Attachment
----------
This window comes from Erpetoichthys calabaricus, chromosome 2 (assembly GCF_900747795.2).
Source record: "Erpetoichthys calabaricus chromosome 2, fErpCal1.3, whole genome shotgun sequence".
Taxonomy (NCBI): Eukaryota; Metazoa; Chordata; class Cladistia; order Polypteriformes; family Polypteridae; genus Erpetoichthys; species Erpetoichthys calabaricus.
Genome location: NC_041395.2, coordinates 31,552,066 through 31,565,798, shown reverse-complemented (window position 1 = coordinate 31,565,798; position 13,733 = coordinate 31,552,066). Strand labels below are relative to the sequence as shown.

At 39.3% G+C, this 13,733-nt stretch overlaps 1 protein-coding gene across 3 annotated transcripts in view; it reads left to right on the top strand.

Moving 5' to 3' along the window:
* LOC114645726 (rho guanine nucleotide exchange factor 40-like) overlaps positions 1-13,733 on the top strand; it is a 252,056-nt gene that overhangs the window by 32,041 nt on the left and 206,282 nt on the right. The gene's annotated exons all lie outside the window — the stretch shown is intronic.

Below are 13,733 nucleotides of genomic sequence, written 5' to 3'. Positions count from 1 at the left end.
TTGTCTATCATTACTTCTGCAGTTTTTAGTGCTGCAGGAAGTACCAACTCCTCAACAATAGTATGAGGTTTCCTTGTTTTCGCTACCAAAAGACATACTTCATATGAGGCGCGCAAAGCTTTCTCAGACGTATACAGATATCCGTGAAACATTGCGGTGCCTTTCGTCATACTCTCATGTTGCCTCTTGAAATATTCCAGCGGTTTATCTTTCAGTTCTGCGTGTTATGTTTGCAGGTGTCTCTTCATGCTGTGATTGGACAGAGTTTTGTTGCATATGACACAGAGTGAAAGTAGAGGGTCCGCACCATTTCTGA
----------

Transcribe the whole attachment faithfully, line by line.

This window comes from Erpetoichthys calabaricus, chromosome 2 (assembly GCF_900747795.2).
Source record: "Erpetoichthys calabaricus chromosome 2, fErpCal1.3, whole genome shotgun sequence".
Taxonomy (NCBI): Eukaryota; Metazoa; Chordata; class Cladistia; order Polypteriformes; family Polypteridae; genus Erpetoichthys; species Erpetoichthys calabaricus.
Genome location: NC_041395.2, coordinates 31,552,066 through 31,565,798, shown reverse-complemented (window position 1 = coordinate 31,565,798; position 13,733 = coordinate 31,552,066). Strand labels below are relative to the sequence as shown.

At 39.3% G+C, this 13,733-nt stretch overlaps 1 protein-coding gene across 3 annotated transcripts in view; it reads left to right on the top strand.

Moving 5' to 3' along the window:
* LOC114645726 (rho guanine nucleotide exchange factor 40-like) overlaps positions 1-13,733 on the top strand; it is a 252,056-nt gene that overhangs the window by 32,041 nt on the left and 206,282 nt on the right. The gene's annotated exons all lie outside the window — the stretch shown is intronic.

Below are 13,733 nucleotides of genomic sequence, written 5' to 3'. Positions count from 1 at the left end.
TTGTCTATCATTACTTCTGCAGTTTTTAGTGCTGCAGGAAGTACCAACTCCTCAACAATAGTATGAGGTTTCCTTGTTTTCGCTACCAAAAGACATACTTCATATGAGGCGCGCAAAGCTTTCTCAGACGTATACAGATATCCGTGAAACATTGCGGTGCCTTTCGTCATACTCTCATGTTGCCTCTTGAAATATTCCAGCGGTTTATCTTTCAGTTCTGCGTGTTATGTTTGCAGGTGTCTCTTCATGCTGTGATTGGACAGAGTTTTGTTGCATATGACACAGAGTGAAAGTAGAGGGTCCGCACCATTTCTGA